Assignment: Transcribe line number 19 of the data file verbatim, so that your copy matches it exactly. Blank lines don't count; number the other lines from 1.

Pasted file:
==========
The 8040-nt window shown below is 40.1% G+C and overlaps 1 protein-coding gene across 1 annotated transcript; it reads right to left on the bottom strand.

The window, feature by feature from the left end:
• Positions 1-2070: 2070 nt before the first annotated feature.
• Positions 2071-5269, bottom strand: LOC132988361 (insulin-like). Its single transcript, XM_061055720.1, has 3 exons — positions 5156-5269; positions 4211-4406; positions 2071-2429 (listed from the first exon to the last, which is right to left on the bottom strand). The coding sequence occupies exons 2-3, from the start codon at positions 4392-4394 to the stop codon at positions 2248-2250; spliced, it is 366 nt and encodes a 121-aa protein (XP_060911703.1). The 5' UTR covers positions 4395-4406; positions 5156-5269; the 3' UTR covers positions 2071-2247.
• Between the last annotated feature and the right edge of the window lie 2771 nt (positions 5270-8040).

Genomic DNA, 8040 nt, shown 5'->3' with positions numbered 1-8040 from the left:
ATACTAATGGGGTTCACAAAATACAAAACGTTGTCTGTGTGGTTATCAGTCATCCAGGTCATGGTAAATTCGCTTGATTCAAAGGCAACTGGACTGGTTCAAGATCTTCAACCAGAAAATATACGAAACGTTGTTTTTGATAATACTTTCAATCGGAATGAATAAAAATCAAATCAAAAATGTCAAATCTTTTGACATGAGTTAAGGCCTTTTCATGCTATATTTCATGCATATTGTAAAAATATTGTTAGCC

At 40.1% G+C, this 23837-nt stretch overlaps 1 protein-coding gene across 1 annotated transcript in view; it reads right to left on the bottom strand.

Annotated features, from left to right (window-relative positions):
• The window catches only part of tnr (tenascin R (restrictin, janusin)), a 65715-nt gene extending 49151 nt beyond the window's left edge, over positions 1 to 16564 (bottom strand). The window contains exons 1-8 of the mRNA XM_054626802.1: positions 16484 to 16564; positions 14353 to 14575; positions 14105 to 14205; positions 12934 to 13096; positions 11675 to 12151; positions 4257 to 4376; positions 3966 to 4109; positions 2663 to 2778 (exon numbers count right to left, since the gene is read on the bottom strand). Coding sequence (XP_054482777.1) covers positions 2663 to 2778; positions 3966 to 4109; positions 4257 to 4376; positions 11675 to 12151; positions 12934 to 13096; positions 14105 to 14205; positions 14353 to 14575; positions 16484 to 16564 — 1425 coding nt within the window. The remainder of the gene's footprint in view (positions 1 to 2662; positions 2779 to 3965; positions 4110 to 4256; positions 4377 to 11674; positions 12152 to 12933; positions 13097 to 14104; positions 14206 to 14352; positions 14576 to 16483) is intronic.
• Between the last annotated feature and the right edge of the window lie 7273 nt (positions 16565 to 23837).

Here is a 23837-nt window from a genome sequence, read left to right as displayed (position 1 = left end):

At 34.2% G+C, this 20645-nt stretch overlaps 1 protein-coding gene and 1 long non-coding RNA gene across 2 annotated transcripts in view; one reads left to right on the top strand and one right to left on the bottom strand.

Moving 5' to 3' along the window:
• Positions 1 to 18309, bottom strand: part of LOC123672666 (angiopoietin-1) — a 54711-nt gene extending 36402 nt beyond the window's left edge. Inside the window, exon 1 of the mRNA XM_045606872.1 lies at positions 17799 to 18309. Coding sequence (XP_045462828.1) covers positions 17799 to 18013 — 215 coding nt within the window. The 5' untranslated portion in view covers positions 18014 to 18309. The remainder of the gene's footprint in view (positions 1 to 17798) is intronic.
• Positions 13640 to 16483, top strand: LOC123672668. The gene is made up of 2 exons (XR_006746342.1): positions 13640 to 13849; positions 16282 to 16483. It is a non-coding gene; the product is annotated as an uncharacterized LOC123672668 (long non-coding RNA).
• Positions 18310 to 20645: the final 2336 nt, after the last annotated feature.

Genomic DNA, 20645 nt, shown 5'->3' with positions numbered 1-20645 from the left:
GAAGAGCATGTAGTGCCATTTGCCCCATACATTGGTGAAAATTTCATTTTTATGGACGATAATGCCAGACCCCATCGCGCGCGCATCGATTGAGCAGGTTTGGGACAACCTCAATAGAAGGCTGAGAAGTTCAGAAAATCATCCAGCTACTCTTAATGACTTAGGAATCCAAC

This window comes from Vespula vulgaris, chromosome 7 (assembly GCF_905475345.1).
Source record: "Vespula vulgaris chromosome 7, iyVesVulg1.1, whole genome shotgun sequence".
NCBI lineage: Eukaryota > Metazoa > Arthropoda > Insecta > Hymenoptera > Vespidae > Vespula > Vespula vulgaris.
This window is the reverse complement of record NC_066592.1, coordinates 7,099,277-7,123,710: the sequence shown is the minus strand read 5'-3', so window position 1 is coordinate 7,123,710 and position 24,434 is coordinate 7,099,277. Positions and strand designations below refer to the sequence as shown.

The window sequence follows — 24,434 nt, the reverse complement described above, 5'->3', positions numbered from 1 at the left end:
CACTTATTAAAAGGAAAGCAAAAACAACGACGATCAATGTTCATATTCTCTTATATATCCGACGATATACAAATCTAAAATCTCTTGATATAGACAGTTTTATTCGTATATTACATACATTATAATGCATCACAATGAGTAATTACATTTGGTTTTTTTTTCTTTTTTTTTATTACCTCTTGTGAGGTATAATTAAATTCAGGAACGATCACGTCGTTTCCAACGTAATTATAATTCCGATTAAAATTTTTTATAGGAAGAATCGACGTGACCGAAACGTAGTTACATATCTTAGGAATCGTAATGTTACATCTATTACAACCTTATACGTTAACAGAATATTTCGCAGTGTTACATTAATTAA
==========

GAAGAGCATGTAGTGCCATTTGCCCCATACATTGGTGAAAATTTCATTTTTATGGACGATAATGCCAGACCCCATCGCGCGCGCATCGATTGAGCAGGTTTGGGACAACCTCAATAGAAGGCTGAGAAGTTCAGAAAATCATCCAGCTACTCTTAATGACTTAGGAATCCAAC